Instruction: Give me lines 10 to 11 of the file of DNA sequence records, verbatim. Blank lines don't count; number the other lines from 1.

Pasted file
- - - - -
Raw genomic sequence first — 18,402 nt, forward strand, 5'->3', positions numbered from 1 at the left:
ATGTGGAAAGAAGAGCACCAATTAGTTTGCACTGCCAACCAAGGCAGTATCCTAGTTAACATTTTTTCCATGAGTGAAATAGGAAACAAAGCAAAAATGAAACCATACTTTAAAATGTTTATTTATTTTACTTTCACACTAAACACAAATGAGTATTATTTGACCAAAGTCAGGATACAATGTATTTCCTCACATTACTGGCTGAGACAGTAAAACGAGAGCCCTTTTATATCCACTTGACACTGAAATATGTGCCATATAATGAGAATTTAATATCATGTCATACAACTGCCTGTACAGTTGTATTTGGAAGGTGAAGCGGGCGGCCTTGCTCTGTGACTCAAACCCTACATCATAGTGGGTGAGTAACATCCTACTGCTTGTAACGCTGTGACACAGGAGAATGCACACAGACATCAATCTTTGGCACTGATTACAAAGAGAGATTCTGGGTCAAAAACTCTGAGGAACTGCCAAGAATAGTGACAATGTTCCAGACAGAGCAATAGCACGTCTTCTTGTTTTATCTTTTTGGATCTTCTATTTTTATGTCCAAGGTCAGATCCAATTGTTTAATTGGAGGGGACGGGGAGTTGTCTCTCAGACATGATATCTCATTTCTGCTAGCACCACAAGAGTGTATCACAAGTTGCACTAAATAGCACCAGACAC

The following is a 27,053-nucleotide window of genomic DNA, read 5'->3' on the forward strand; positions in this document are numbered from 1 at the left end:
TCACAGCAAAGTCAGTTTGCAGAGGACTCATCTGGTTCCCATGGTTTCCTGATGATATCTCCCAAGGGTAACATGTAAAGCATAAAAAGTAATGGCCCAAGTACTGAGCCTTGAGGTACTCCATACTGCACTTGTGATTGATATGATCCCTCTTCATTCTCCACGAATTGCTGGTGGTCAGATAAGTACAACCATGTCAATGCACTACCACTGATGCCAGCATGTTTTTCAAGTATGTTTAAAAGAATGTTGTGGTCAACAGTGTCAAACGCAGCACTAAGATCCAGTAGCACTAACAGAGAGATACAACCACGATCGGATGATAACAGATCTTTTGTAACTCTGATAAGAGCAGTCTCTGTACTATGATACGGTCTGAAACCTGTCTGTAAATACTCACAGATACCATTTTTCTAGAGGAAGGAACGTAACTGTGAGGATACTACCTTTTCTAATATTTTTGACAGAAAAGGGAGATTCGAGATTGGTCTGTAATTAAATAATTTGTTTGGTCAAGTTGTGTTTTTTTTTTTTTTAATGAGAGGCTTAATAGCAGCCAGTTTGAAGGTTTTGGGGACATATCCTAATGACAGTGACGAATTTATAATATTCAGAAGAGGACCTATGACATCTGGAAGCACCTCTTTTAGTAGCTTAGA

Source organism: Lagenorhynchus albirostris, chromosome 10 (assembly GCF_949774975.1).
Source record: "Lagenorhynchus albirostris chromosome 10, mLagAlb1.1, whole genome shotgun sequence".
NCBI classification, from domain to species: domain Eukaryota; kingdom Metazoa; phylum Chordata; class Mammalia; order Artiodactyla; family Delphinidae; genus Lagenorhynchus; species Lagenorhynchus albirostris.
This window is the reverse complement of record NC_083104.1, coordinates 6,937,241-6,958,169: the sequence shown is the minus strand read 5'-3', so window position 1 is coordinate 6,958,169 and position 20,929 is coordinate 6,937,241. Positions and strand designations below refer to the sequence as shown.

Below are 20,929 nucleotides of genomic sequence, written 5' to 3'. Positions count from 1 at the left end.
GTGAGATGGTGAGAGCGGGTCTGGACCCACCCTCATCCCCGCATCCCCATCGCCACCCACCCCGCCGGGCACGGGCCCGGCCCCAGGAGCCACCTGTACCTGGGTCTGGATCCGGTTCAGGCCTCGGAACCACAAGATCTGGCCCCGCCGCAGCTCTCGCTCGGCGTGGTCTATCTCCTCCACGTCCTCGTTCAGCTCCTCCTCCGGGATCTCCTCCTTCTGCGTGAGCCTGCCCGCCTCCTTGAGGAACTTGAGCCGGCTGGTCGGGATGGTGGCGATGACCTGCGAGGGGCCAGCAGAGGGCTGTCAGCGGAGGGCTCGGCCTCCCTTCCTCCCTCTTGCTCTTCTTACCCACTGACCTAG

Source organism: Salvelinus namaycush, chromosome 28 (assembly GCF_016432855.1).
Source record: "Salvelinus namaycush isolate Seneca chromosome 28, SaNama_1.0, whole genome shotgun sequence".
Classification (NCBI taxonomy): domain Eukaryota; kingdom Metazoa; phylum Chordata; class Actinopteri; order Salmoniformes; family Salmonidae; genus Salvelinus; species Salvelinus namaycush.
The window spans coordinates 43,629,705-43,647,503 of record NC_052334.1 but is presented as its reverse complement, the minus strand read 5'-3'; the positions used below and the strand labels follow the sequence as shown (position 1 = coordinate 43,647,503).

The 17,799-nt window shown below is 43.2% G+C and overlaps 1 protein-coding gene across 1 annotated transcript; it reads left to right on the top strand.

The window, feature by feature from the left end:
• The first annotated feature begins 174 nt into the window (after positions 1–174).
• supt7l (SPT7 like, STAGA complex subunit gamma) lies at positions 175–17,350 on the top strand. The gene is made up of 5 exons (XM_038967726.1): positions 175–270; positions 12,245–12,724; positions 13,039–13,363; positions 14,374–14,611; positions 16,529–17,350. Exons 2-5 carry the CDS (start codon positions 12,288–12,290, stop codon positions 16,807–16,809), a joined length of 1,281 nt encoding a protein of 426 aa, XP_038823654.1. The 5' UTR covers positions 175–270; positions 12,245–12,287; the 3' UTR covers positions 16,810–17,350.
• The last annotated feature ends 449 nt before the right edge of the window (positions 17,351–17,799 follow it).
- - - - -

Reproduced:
GTGAGATGGTGAGAGCGGGTCTGGACCCACCCTCATCCCCGCATCCCCATCGCCACCCACCCCGCCGGGCACGGGCCCGGCCCCAGGAGCCACCTGTACCTGGGTCTGGATCCGGTTCAGGCCTCGGAACCACAAGATCTGGCCCCGCCGCAGCTCTCGCTCGGCGTGGTCTATCTCCTCCACGTCCTCGTTCAGCTCCTCCTCCGGGATCTCCTCCTTCTGCGTGAGCCTGCCCGCCTCCTTGAGGAACTTGAGCCGGCTGGTCGGGATGGTGGCGATGACCTGCGAGGGGCCAGCAGAGGGCTGTCAGCGGAGGGCTCGGCCTCCCTTCCTCCCTCTTGCTCTTCTTACCCACTGACCTAG

Source organism: Salvelinus namaycush, chromosome 28 (assembly GCF_016432855.1).